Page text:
This week at SAPPHIRE NOW in Orlando the focus was on SAP Leonardo, an “innovation services platform” that offers advanced services in the areas of IoT, machine learning, big data analytics and blockchain. It’s an ambitious project that builds on SAP Cloud by adding business services designed to help companies embrace IoT at scale and modernize their traditional workloads while transitioning to the cloud.
In addition, SAP has started layering vertical projects on top of Leonardo, such as SAP Connected Goods for retailers and SAP Vehicle Insights for firms managing fleets of connected “planes, trains and automobiles.” It’s all a logical path forward for a company with such deep industry expertise and customer relationships.
These applications are all layered above a set of core PaaS services within the SAP Cloud Platform, including SAP Enterprise Messaging. As we have previously announced, Solace is the messaging foundation of that service, at the core of all these high-volume real time data streams.… Read the rest
In this edition of Solace Says, I interviewed Solace’s CTO Shawn McAllister to get his thoughts on hybrid cloud data movement. Here’s the 6-minute video, with the full transcript below. It’s a good introduction to the topic, and if you want to dive deeper after watching the video I recommend you read the substantial blog post Shawn wrote on the subject, and watch the video that explains the concept visually. You can find both on our hybrid cloud data movement page.
This is an exciting time for us, our friends at Pivotal and our user community as we take our next step on improving accessibility to Solace Open Data Movement technology. Today our Solace Messaging for PCF Tile is generally available as part of the Pivotal Network. The tile, which allows app developers to use Solace messaging in any Pivotal Cloud Foundry deployment, has been in Beta for several months. This release is ready for prime time, with enough features and fixes to support your favorite microservice or IoT use case.
The highlights of this release include:
- High Availability: VMR HA is now provisioned for you in key plans to add robustness for your applications with the click of a button
- More Plan Choices: We now have 5 distinct plans for developers to choose from depending on your needs – some on a shared VMR for development, some on your own dedicated VMR, with choices of performance/capacity and high availability.
Everybody wants to take advantage of the cloud to save money, make their infrastructure more instantly scalable and make app teams more productive. To realize those benefits you need to be able share data between legacy applications deployed on-premise and new apps in the cloud. Many people expect this to be easy, and are surprised to learn that this application connectivity can become quite complex and difficult to achieve if you don’t start with a holistic strategy.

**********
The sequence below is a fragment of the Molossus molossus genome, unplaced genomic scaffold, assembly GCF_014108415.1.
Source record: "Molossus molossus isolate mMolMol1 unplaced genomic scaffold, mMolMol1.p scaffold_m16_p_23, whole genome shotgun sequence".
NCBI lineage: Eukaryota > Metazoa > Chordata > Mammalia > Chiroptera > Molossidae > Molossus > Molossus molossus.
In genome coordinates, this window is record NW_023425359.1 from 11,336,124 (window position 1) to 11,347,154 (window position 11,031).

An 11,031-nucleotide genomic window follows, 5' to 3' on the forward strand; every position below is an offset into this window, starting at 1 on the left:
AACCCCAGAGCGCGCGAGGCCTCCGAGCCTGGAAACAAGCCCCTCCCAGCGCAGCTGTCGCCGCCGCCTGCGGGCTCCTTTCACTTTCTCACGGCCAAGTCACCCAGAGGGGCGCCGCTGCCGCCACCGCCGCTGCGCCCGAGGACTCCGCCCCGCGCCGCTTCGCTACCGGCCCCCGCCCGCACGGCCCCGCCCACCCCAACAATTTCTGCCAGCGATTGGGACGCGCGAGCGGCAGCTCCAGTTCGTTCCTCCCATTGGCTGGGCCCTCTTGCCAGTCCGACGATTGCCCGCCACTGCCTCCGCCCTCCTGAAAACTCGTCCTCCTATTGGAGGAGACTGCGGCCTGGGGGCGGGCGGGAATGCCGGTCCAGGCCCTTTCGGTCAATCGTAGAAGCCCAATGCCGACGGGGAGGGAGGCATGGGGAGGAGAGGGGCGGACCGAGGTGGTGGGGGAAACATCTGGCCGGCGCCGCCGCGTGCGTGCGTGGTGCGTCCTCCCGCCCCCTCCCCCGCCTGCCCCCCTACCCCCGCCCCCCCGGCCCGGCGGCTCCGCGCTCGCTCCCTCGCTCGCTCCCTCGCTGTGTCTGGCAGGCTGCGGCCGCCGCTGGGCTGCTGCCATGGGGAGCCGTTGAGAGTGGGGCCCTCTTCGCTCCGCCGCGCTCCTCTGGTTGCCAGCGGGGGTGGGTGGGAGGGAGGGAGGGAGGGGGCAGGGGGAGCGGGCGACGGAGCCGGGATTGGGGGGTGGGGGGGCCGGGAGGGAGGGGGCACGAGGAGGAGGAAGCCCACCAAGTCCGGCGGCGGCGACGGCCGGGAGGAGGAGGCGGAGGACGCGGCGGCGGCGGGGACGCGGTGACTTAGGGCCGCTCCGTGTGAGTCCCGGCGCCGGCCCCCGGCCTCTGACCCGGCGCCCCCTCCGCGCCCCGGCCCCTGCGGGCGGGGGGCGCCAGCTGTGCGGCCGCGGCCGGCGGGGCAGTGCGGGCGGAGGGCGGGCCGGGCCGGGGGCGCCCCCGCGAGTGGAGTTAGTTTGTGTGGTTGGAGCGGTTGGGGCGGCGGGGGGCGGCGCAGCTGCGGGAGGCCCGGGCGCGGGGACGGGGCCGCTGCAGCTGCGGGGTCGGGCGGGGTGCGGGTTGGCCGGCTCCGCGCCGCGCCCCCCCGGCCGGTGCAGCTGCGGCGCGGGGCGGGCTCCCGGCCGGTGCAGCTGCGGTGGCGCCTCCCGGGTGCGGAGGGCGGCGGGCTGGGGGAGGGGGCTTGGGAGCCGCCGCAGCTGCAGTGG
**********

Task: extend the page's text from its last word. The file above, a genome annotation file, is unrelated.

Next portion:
So how do you achieve hybrid and multi cloud application connectivity in a simple, robust and secure manner without losing the functionality your applications need? In this article I’ll explore a few options.
The Situation You Face
In order to create a single data movement fabric that allows you to deploy applications in any cloud, you need to cover three types of connectivity:
- Messaging within each cloud – between distributed applications or microservices in each target cloud
- Hybrid Cloud data movement – between your existing on-premise apps and your new cloud apps
- Cloud-to-cloud data movement – so applications running in different clouds can share information
Most enterprises have in place some form of on-premise message bus like IBM MQ or JMS, which can be based on open source or provided by a vendor.… Read the rest
Yesterday I joined the Pivotal Insights podcast to discuss with Jeff Kelly and Dormain Drewitz the challenges developers face when building data pipelines and message queues in Cloud-native environments. During the episode, called Taming Data Movement Complexity, I talked about some specific IoT cases and explained how to get enterprise data moving with Solace in Pivotal Cloud Foundry.
I hope you’ll give it a listen to hear my thoughts on how Solace makes it easier to get messages moving in PCF.
- Learn more about the implications of data movement in cloud-native environments at the Pivotal | Google Cloud-Native Roadshow, coming to a city near you.
- Get started with Solace on PCF with the Solace Messaging for PCF tile in the Pivotal Network.